Metastatic breast cancer is cancer that has advanced and spread beyond the breast and regional lymph nodes. Although many women will live with advanced disease for many years, treatment is aimed at the alleviation of symptoms rather than cure. The first choice of treatment for advanced disease is dependent on hormone status (whether the tumour is stimulated to grow by oestrogen and progesterone) or whether the tumour overexpresses human epidermal growth factor receptor-2 (HER-2) and can be treated with trastuzumab (herceptin). Most women with advanced disease will however receive chemotherapy (anti-cancer agents) either as their first treatment, because their disease has become resistant to some treatments, or in combination with other types of treatments. Chemotherapy drugs can be given alone (single agent) or two or more drugs can be given together (combination chemotherapy). The aim of this review was to compare whether using a more intensive regimen (more than one drug) was better than the single agent treatment for women with advanced disease. We identified 43 eligible trials (48 comparisons- as some trials tested more than one comparison). These trials included 9742 women, 55% of whom were receiving their first treatment with chemotherapy for metastatic disease. The review found a benefit for the combination chemotherapy for survival (all trials). This was also the case when trials of first-line treatment only were analysed, and whether the single agent was also included in the combination or not. Combination treatments were also associated with significantly better time to progression (time after treatment until the disease progressed) and response (whether the tumour gets smaller as a result of the treatment). Women receiving combination treatment however experienced more adverse effects of treatment including a decrease in their white cell count, increased hair loss and nausea and vomiting. For women making a decision about treatment, it should be noted that this review was not able to address the issue of whether combination regimens are more effective than sequential treatment with different single agents. Some individual trials raised the possibility that giving a multiagent regimen sequentially with immediate cross-over from one agent to the next on progression may result in survival times similar to that seen when all the agents are given together
An important consideration for women with advanced disease is the balance between the benefit of treatment and the harms or adverse effects that these treatments may have. Unfortunately only 11 trials in this review reported information relating to quality of life. In general, survival gains with combination therapy came at the cost of a significant increase in toxicity and impact on other psychological and social factors which are known to contribute to a sense of quality of life for this group of women. There were insufficient data in this review to comment on the overall impact of the two treatment options on net clinical benefit from the women's perspective. Women with advanced disease will therefore need to seek the information to allow them to make decisions about the potential benefits of additional treatments (small survival gains) in progressing metastatic disease and the impact this can have on their quality of life.
Combination chemotherapy regimens show a statistically significant advantage for survival, tumor response and time to progression in women with metastatic breast cancer but they also produce more toxicity. An unresolved question is whether combination regimens are more effective than single agents given sequentially.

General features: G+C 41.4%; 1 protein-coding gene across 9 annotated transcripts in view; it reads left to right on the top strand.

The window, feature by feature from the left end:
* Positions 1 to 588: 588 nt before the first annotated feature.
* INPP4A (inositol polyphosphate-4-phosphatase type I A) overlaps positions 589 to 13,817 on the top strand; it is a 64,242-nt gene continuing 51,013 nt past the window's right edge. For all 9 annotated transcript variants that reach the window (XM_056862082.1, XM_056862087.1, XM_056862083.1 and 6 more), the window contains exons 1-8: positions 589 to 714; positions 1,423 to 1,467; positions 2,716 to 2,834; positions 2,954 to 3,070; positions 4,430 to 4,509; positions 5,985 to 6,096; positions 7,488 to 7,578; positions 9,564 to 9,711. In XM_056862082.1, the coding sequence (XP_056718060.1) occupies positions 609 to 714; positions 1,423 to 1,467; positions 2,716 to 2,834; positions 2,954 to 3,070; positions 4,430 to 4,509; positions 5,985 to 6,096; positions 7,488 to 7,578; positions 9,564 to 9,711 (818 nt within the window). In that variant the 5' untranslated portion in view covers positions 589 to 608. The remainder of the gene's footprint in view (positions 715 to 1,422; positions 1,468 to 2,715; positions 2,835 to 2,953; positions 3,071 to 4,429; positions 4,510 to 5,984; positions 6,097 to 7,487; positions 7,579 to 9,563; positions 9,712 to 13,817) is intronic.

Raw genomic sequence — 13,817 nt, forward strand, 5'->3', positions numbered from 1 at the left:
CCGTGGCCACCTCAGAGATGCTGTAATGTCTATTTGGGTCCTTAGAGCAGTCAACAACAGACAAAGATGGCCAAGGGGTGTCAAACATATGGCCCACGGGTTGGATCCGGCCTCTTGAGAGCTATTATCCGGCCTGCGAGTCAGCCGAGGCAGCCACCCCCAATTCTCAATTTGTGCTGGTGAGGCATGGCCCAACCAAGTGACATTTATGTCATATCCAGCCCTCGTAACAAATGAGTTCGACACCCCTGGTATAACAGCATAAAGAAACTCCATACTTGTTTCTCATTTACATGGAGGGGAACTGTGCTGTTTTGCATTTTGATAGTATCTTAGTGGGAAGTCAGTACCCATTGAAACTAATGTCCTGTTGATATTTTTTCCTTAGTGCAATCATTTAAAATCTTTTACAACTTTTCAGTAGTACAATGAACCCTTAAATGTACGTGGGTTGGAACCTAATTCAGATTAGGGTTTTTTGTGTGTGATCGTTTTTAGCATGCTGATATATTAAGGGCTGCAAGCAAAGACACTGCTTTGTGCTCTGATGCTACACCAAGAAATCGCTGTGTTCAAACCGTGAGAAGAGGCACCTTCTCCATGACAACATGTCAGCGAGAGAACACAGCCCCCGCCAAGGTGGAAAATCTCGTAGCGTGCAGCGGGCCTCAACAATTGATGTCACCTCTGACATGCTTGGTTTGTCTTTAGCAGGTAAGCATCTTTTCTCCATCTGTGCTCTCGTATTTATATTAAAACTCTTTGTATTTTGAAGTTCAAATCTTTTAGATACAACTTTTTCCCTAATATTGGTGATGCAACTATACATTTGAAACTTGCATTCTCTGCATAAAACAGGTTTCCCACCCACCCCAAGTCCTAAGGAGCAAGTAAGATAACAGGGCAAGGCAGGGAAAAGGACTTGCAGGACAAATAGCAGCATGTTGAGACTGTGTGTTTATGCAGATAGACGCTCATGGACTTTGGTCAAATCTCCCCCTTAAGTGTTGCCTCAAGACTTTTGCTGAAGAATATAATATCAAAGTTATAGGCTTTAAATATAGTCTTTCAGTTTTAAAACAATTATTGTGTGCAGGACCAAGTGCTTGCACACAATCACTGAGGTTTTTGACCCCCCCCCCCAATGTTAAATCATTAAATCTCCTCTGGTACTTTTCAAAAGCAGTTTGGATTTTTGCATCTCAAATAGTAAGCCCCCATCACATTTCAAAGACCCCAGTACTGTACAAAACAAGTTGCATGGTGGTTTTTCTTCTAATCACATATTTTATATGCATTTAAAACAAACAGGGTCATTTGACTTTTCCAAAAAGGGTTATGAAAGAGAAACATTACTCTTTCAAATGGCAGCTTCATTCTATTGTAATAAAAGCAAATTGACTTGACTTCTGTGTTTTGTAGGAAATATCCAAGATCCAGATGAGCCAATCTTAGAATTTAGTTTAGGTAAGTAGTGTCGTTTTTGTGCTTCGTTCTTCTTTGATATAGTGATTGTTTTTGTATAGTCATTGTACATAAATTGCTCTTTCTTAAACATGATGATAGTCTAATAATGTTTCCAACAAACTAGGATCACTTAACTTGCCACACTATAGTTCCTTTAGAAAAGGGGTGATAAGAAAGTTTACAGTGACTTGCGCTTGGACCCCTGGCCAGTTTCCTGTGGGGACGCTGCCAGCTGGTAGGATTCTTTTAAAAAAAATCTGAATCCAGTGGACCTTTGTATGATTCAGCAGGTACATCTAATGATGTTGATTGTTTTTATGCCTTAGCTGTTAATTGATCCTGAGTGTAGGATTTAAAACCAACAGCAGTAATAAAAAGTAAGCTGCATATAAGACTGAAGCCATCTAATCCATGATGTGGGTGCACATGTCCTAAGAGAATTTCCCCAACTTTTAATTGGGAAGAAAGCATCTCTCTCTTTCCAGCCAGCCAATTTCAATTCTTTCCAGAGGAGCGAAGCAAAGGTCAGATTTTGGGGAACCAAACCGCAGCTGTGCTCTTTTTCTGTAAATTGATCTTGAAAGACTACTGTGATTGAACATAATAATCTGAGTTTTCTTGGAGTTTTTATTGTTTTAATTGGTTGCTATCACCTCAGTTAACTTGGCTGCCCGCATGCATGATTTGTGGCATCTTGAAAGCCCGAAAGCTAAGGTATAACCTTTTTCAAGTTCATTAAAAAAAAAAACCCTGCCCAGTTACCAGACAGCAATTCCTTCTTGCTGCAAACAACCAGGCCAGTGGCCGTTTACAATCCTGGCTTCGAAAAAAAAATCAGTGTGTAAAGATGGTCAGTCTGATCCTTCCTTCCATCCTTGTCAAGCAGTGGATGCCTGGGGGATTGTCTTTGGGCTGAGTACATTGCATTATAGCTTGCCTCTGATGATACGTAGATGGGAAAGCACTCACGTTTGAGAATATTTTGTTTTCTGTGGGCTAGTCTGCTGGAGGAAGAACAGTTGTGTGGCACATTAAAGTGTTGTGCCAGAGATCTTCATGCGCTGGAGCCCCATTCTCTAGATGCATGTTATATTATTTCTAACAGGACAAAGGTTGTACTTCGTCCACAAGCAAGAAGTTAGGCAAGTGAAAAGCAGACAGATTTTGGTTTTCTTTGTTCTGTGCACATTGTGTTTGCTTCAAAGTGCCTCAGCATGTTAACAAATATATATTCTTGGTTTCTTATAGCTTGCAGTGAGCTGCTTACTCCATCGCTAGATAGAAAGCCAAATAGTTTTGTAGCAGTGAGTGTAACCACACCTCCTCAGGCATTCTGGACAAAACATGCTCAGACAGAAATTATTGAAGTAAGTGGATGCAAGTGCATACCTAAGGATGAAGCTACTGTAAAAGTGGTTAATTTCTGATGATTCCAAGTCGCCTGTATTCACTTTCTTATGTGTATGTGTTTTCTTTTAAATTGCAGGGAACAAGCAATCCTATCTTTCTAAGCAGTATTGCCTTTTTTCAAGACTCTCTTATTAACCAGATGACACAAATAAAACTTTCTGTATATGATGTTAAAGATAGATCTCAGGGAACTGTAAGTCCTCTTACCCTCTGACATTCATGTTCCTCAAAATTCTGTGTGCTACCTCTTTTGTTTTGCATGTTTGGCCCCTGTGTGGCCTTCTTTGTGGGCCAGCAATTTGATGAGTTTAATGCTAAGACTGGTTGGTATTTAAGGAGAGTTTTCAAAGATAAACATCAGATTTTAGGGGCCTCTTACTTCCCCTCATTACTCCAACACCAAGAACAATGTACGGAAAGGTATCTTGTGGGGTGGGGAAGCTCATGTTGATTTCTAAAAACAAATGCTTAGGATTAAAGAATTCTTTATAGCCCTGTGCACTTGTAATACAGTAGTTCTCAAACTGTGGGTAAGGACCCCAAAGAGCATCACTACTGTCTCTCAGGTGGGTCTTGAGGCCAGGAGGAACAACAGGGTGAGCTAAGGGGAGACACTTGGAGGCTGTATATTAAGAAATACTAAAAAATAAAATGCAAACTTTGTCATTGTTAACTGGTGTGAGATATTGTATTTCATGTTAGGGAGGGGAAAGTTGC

Combination chemotherapy regimens are frequently favoured over single agents for the treatment of metastatic breast cancer, in an attempt to achieve superior tumour response rates. It is not known however whether giving more intensive chemotherapy regimens results in better health outcomes, when both survival and toxicity are considered, and whether better response rates and rates of progression free survival actually translate to better overall survival.
To compare single agent with combination chemotherapy for the treatment of metastatic breast cancer.
We searched the Cochrane Breast Cancer Group Specialised Register November 2008. Handsearching of recent conference proceedings was also undertaken.
Randomised trials of single agent chemotherapy compared to combination therapy in metastatic breast cancer.
Two authors independently assessed trials for eligibility and quality, and extracted data. Hazard ratios were derived for reported time-to-event outcomes.Response rates were analysed as dichotomous variables. Toxicity and quality of life data were extracted where present.
Forty three eligible trials (48 comparisons) were identified. These included 9742 women, 55% of whom were receiving first-line treatment for metastatic disease. For overall survival there was a statistically significant difference in favour of the combination regimens with no heterogeneity (HR 0.88, 95% CI 0.83-0.93, p<0.00001). Results were very similar when trials of first-line treatment were analysed, and for analyses where the single agent was also included in the combination regimen. Combination regimens showed a statistically significant advantage for survival over single agent taxane (HR 0.82; 95% CI 0.75-0.89, p<0.00001), but not anthracycline (HR 0.94.86-1.02, p=0.15).
Combination regimens were also associated with significantly better time to progression (HR 0.78, 95% CI 0.74 - 0.82, p<0.00001) and response (RR 1.29, 95% CI 1.14 -1.45, p<0.0001) although heterogeneity was statistically significant in both instances and probably due to clinical diversity of the participants and interventions.
Women receiving combination regimens experienced a statistically significant detrimental effect on white cell count, increased alopecia and nausea and vomiting.